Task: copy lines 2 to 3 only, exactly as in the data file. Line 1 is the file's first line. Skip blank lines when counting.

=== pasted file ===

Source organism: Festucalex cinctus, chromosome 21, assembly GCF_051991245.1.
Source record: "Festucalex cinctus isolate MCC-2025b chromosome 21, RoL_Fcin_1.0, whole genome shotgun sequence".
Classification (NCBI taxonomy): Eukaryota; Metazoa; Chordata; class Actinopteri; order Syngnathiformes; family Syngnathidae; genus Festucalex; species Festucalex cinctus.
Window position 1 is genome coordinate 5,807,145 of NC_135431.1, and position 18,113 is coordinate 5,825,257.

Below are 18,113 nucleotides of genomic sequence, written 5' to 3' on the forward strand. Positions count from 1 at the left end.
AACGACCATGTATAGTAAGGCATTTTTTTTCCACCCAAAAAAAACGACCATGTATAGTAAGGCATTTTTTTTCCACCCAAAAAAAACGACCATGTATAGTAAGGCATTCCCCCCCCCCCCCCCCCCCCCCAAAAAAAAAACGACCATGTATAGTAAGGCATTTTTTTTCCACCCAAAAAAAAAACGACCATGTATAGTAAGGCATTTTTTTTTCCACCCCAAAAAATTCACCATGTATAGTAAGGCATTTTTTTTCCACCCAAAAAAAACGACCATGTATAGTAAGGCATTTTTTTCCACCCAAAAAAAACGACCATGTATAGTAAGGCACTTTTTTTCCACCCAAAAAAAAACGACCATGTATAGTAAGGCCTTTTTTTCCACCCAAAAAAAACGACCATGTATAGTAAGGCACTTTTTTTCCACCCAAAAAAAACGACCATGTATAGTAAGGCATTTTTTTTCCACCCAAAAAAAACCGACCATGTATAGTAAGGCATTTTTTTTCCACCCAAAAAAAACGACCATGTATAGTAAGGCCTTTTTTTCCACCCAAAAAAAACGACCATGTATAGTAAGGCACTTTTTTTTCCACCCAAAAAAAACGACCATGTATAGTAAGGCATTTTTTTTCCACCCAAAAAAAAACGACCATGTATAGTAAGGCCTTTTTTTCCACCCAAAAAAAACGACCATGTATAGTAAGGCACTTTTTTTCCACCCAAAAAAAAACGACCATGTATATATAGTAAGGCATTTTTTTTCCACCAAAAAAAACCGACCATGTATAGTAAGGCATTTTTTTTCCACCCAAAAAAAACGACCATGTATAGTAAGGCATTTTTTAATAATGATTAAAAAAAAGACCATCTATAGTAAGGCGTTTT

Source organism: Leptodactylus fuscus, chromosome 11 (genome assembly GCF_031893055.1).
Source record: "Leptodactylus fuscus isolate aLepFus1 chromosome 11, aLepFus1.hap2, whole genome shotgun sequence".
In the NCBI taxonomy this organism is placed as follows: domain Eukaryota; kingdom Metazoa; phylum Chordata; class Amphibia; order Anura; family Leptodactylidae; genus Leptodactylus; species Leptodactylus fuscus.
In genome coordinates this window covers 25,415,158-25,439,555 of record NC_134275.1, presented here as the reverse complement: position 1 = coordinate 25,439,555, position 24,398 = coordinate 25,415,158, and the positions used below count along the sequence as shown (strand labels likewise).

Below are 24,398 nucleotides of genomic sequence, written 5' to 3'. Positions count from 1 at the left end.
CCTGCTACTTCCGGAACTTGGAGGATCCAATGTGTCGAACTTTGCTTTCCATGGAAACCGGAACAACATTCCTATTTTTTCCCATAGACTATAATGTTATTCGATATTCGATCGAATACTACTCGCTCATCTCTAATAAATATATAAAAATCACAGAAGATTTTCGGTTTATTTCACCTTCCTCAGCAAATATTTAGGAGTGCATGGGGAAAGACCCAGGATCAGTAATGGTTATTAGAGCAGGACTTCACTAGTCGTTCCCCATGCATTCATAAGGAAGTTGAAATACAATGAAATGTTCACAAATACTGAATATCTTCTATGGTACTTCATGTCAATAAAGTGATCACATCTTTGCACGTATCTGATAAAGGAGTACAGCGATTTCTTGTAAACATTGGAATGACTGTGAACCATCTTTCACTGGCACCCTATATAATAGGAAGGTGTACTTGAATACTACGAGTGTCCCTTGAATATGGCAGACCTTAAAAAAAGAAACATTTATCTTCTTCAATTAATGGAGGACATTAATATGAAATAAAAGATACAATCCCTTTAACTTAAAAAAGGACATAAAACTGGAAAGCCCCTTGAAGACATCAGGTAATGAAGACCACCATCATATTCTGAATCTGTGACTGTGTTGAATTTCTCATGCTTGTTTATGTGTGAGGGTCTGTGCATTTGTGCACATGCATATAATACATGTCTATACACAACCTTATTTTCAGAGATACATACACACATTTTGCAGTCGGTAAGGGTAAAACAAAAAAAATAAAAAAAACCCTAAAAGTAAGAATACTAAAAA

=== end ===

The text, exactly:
Source record: "Festucalex cinctus isolate MCC-2025b chromosome 21, RoL_Fcin_1.0, whole genome shotgun sequence".
Classification (NCBI taxonomy): Eukaryota; Metazoa; Chordata; class Actinopteri; order Syngnathiformes; family Syngnathidae; genus Festucalex; species Festucalex cinctus.